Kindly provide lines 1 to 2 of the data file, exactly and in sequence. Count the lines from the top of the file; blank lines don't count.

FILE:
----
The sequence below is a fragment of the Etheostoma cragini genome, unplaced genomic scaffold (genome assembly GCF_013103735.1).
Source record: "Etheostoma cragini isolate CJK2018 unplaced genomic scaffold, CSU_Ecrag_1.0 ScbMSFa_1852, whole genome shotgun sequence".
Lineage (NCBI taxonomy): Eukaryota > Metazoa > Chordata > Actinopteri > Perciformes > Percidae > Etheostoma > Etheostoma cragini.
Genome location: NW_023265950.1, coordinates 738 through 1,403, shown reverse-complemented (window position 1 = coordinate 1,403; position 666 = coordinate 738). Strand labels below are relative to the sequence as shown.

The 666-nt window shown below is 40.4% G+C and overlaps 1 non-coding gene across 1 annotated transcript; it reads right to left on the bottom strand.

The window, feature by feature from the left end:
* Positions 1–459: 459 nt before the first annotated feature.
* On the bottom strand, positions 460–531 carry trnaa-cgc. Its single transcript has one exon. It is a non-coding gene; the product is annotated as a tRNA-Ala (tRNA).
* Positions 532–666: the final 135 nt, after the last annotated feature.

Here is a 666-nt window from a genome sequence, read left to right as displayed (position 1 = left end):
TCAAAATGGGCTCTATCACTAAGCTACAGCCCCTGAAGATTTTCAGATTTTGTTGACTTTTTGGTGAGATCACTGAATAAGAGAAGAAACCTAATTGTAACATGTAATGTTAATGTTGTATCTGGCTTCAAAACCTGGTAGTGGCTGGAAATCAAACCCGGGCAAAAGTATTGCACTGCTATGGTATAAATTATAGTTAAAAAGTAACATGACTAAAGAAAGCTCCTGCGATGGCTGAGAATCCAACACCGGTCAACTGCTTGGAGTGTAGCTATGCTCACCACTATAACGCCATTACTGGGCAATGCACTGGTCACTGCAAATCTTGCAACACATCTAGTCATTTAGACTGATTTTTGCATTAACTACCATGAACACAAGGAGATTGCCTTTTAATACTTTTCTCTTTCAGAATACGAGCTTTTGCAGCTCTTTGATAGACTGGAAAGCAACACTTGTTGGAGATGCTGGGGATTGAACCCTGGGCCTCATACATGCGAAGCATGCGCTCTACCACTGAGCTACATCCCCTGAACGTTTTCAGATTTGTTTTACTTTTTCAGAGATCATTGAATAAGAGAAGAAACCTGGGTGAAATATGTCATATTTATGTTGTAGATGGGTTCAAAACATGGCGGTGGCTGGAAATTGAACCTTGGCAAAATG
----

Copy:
The sequence below is a fragment of the Etheostoma cragini genome, unplaced genomic scaffold (genome assembly GCF_013103735.1).
Source record: "Etheostoma cragini isolate CJK2018 unplaced genomic scaffold, CSU_Ecrag_1.0 ScbMSFa_1852, whole genome shotgun sequence".